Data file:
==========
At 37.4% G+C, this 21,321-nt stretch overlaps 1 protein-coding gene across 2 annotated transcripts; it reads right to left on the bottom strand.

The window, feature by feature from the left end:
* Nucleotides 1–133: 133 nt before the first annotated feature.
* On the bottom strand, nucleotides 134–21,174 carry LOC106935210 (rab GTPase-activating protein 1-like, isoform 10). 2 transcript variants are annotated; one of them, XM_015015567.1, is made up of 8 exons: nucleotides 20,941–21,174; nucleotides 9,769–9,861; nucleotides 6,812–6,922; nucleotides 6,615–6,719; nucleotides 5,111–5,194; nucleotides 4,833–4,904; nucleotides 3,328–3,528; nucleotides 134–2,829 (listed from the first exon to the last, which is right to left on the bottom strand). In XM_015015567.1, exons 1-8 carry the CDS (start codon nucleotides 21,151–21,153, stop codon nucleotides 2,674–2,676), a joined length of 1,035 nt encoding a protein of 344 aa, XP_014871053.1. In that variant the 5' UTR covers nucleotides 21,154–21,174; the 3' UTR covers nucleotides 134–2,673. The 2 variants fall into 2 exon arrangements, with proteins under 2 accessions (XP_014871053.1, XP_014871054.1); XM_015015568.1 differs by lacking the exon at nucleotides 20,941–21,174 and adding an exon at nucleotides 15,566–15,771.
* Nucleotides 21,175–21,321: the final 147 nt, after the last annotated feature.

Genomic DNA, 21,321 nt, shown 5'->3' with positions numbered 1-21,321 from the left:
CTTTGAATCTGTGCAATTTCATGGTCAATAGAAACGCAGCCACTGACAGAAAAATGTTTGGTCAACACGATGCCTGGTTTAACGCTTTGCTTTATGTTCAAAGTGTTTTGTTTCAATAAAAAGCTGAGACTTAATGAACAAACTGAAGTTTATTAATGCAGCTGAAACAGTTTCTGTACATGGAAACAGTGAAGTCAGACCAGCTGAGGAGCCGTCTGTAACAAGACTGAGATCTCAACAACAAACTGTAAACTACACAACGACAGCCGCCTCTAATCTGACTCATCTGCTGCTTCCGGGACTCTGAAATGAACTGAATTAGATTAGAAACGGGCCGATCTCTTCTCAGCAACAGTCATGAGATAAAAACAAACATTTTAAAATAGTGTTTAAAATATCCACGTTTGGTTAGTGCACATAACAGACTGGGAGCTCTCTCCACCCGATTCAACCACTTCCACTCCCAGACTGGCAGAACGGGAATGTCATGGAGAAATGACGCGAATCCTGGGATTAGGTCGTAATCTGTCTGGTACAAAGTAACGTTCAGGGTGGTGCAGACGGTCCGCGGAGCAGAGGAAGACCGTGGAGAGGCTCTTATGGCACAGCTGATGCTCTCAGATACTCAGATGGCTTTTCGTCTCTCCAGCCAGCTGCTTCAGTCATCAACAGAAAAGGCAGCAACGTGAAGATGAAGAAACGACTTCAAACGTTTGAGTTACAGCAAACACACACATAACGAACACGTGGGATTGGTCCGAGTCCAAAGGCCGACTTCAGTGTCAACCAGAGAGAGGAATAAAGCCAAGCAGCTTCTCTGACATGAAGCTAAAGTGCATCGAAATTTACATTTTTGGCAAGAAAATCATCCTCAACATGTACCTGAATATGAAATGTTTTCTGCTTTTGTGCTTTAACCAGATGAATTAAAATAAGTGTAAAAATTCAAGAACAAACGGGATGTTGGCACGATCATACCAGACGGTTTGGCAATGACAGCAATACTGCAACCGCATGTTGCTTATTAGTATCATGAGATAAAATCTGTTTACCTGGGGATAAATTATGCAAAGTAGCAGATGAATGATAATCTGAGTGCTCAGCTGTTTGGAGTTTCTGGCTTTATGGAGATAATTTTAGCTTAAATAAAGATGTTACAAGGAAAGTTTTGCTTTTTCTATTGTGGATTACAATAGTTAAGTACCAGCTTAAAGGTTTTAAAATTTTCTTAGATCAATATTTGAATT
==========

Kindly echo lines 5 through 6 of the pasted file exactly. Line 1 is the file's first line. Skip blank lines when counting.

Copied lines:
* Nucleotides 21,175–21,321: the final 147 nt, after the last annotated feature.

Genomic DNA, 21,321 nt, shown 5'->3' with positions numbered 1-21,321 from the left: